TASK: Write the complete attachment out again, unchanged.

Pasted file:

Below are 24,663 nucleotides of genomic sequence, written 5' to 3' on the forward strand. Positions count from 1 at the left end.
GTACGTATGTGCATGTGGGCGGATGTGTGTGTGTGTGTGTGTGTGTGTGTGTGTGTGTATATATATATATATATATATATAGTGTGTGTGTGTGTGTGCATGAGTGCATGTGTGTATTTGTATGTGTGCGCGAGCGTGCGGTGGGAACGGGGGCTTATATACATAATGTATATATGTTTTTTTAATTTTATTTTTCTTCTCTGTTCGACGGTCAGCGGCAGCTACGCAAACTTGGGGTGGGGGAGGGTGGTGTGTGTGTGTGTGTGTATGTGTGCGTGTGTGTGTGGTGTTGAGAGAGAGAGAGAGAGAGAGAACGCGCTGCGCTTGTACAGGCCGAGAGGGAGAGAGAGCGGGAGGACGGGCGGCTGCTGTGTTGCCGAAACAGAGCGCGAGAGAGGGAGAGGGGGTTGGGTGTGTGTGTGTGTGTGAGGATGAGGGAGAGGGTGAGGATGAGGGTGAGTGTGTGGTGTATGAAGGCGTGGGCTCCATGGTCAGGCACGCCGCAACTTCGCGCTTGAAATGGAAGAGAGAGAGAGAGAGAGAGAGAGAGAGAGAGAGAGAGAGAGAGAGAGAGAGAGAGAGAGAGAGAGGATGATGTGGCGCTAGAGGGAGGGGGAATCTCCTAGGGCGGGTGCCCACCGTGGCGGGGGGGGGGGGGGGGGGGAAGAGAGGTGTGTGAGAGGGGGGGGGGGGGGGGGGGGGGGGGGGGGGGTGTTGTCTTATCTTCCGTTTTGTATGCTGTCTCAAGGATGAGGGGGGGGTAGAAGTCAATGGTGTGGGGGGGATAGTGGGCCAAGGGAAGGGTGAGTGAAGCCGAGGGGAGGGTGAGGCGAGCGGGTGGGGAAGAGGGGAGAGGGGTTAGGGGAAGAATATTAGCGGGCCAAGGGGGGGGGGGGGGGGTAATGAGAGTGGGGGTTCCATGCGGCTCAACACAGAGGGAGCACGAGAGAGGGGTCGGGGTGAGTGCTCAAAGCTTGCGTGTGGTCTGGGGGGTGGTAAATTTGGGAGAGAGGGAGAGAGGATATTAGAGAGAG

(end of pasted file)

Below are 24,663 nucleotides of genomic sequence, written 5' to 3' on the forward strand. Positions count from 1 at the left end.
GTACGTATGTGCATGTGGGCGGATGTGTGTGTGTGTGTGTGTGTGTGTGTGTGTGTGTATATATATATATATATATATATAGTGTGTGTGTGTGTGTGCATGAGTGCATGTGTGTATTTGTATGTGTGCGCGAGCGTGCGGTGGGAACGGGGGCTTATATACATAATGTATATATGTTTTTTTAATTTTATTTTTCTTCTCTGTTCGACGGTCAGCGGCAGCTACGCAAACTTGGGGTGGGGGAGGGTGGTGTGTGTGTGTGTGTGTATGTGTGCGTGTGTGTGTGGTGTTGAGAGAGAGAGAGAGAGAGAGAACGCGCTGCGCTTGTACAGGCCGAGAGGGAGAGAGAGCGGGAGGACGGGCGGCTGCTGTGTTGCCGAAACAGAGCGCGAGAGAGGGAGAGGGGGTTGGGTGTGTGTGTGTGTGTGAGGATGAGGGAGAGGGTGAGGATGAGGGTGAGTGTGTGGTGTATGAAGGCGTGGGCTCCATGGTCAGGCACGCCGCAACTTCGCGCTTGAAATGGAAGAGAGAGAGAGAGAGAGAGAGAGAGAGAGAGAGAGAGAGAGAGAGAGAGAGAGAGAGAGAGAGAGGATGATGTGGCGCTAGAGGGAGGGGGAATCTCCTAGGGCGGGTGCCCACCGTGGCGGGGGGGGGGGGGGGGGGGAAGAGAGGTGTGTGAGAGGGGGGGGGGGGGGGGGGGGGGGGGGGGGGGTGTTGTCTTATCTTCCGTTTTGTATGCTGTCTCAAGGATGAGGGGGGGGTAGAAGTCAATGGTGTGGGGGGGATAGTGGGCCAAGGGAAGGGTGAGTGAAGCCGAGGGGAGGGTGAGGCGAGCGGGTGGGGAAGAGGGGAGAGGGGTTAGGGGAAGAATATTAGCGGGCCAAGGGGGGGGGGGGGGGGTAATGAGAGTGGGGGTTCCATGCGGCTCAACACAGAGGGAGCACGAGAGAGGGGTCGGGGTGAGTGCTCAAAGCTTGCGTGTGGTCTGGGGGGTGGTAAATTTGGGAGAGAGGGAGAGAGGATATTAGAGAGAG